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Green Bay Packers players visit Wisconsin National Guard Challenge Academy cadets

Seven members of the Green Bay Packers football team — linebacker Kingsley Enagbare, running back Aaron Jones, wide receiver Romeo Doubs, tackle Sean Rhyan, wide receiver Samori Toure, tackle Rasheed Walker and defensive lineman Johnathan Ford — visited the Wisconsin National Guard Challenge Academy campus at Fort McCoy, Wis., Oct. 18.

 

During their visit, players shared lunch with cadets, toured cadet living quarters and other buildings on campus, and answered questions from cadets.

 

The voluntary Challenge Academy program uses a structured military-style environment and state-certified teachers and counselors to reshape the lives of 16-to-18-year-olds at risk of not completing high school.

 

“It’s a privilege and an honor to be accepted into the Challenge Academy,” Joane Mathews, Challenge Academy director, told the visiting Packers players. “Not everybody can come — you can’t be court-ordered, you have to want to make a change, you have to want to get your high school education.”

 

Mathews explained that Challenge Academy uses a quasi-military setting to instill discipline and structure in the lives of cadets whose academic performance may have suffered from a lack of structure and discipline.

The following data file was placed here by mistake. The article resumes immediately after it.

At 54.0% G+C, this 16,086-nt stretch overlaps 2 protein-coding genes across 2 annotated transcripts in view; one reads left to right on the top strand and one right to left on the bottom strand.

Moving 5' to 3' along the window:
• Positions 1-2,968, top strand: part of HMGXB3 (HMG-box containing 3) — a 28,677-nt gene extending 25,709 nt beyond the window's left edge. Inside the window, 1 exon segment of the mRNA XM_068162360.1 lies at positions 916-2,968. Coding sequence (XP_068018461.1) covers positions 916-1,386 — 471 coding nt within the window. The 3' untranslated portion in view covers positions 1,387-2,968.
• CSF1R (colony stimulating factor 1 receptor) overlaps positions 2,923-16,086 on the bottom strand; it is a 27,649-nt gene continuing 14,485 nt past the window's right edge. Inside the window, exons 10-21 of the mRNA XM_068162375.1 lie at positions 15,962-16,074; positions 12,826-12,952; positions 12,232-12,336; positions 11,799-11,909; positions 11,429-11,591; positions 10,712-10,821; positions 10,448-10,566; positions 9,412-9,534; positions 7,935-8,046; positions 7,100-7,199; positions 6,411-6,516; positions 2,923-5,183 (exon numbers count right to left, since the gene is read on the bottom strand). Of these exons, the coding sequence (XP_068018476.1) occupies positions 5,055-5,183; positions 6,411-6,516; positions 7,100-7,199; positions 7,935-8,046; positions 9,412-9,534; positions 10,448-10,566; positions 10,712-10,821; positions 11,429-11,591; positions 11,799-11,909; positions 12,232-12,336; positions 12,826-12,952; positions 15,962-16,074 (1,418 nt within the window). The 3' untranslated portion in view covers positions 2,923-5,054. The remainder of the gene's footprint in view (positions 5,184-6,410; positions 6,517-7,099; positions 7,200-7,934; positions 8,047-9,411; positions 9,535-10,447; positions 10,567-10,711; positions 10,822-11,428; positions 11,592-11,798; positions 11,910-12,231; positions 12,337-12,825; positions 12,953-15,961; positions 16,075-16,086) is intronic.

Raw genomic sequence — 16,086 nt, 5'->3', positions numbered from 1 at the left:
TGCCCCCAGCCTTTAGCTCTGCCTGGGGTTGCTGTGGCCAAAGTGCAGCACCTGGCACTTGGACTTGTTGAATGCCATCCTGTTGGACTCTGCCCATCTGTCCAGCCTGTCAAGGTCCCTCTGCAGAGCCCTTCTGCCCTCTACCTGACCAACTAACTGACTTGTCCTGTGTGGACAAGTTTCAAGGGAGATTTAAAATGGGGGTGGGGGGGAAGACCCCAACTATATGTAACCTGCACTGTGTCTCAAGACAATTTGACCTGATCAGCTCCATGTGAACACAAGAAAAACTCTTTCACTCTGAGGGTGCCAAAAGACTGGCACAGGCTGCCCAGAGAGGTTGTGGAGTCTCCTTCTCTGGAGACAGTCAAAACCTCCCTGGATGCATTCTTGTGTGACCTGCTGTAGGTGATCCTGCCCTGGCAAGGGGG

“They learn how to a leader, they learn how to be a follower,” Mathews said. “They learn all these other soft skills that maybe they learned earlier, but it’s a good reminder.”

 

Cadets attend the Challenge Academy for 22 weeks during the residential phase, and their daily routine is rigidly structured. They wake up at 5:20 a.m. and take part in some physical exercise before breakfast, and then their day is split between academic classes, community service and courses on character development and resilience. Cadets also work on their post-residential plan — goals they want to achieve in the 12 months immediately after graduating from the Challenge Academy residential phase.

 

Cadets do not have access to cell phones, music or social media during the residential phase, but they do have access to hundreds of books on campus.

 

“They come from backgrounds and experiences where they realize that they weren’t going down the right path, and they realize that they needed to change course,” Mathews said. “We tell them they have to have the courage to change — that’s our motto.”

 

Jones told cadets that he was raised in a military household and understood the discipline and structure they were experiencing. This likely helped develop his personal dedication to excellence.

 

“You only get one chance at this football team, so you have to make the most of it,” Jones said. “Take advantage of your opportunity and make the most of that.”

 

Answering a question about what set them apart from teammates, Doubs said he was a quiet guy.

 

“But there’s nothing wrong with that,” he added.

 

When asked about personal sacrifices, Ford spoke of being a highly recruited high school athlete, but his 1.4 grade point average in his junior year put his college eligibility at risk. Applying himself to studying and taking online classes to improve his grade point average came at the cost of spending time with friends.